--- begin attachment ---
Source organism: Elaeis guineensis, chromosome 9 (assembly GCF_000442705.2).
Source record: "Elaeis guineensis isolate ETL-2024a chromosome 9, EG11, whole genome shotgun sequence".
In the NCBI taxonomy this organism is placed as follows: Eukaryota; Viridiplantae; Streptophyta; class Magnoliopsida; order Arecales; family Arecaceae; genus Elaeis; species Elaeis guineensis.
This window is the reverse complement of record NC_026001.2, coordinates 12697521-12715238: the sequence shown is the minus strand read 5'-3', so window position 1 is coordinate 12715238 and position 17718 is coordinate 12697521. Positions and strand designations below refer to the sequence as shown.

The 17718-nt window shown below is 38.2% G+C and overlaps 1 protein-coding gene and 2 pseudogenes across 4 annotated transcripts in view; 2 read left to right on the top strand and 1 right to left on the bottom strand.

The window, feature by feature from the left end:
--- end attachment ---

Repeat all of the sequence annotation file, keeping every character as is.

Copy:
Source organism: Elaeis guineensis, chromosome 9 (assembly GCF_000442705.2).
Source record: "Elaeis guineensis isolate ETL-2024a chromosome 9, EG11, whole genome shotgun sequence".
In the NCBI taxonomy this organism is placed as follows: Eukaryota; Viridiplantae; Streptophyta; class Magnoliopsida; order Arecales; family Arecaceae; genus Elaeis; species Elaeis guineensis.
This window is the reverse complement of record NC_026001.2, coordinates 12697521-12715238: the sequence shown is the minus strand read 5'-3', so window position 1 is coordinate 12715238 and position 17718 is coordinate 12697521. Positions and strand designations below refer to the sequence as shown.

The 17718-nt window shown below is 38.2% G+C and overlaps 1 protein-coding gene and 2 pseudogenes across 4 annotated transcripts in view; 2 read left to right on the top strand and 1 right to left on the bottom strand.

The window, feature by feature from the left end: